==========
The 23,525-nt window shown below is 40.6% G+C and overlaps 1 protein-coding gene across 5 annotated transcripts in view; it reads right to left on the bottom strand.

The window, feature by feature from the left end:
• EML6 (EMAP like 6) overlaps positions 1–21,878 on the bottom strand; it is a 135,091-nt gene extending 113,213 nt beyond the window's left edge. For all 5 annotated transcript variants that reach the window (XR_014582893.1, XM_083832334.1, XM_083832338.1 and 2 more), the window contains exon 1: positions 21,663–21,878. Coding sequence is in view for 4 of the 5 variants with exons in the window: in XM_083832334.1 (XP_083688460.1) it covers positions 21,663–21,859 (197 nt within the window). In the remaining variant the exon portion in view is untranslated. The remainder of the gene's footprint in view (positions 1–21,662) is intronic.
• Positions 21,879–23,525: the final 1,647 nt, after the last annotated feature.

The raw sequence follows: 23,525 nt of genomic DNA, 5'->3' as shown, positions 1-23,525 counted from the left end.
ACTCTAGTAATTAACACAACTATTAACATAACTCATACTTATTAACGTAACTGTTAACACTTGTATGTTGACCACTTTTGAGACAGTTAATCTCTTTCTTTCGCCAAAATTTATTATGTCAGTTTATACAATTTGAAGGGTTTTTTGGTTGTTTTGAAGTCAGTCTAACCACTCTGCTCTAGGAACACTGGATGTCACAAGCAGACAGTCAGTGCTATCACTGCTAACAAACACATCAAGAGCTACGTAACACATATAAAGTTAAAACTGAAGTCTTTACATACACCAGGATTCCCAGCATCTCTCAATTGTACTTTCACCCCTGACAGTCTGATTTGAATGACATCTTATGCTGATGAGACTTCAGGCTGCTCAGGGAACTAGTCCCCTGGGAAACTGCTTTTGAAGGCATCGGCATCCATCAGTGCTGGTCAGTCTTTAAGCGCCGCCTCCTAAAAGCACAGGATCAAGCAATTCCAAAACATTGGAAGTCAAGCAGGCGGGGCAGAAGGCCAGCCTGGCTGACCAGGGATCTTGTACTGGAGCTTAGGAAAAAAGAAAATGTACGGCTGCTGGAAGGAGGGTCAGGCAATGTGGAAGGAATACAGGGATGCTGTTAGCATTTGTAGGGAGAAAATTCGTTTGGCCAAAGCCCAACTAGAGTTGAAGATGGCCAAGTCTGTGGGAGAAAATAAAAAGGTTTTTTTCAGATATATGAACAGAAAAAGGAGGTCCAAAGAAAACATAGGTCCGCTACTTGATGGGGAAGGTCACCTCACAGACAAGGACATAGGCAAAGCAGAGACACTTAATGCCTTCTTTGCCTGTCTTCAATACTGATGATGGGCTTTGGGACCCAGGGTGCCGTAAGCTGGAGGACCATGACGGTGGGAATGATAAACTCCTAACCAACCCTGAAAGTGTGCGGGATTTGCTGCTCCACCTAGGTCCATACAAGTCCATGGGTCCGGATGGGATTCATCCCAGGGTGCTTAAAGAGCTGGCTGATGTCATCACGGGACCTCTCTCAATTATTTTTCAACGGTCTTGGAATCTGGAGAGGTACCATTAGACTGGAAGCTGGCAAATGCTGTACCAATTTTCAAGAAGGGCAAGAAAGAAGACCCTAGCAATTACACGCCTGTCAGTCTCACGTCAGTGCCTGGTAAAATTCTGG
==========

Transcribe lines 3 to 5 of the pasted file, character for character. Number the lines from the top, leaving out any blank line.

• EML6 (EMAP like 6) overlaps positions 1–21,878 on the bottom strand; it is a 135,091-nt gene extending 113,213 nt beyond the window's left edge. For all 5 annotated transcript variants that reach the window (XR_014582893.1, XM_083832334.1, XM_083832338.1 and 2 more), the window contains exon 1: positions 21,663–21,878. Coding sequence is in view for 4 of the 5 variants with exons in the window: in XM_083832334.1 (XP_083688460.1) it covers positions 21,663–21,859 (197 nt within the window). In the remaining variant the exon portion in view is untranslated. The remainder of the gene's footprint in view (positions 1–21,662) is intronic.
• Positions 21,879–23,525: the final 1,647 nt, after the last annotated feature.

The raw sequence follows: 23,525 nt of genomic DNA, 5'->3' as shown, positions 1-23,525 counted from the left end.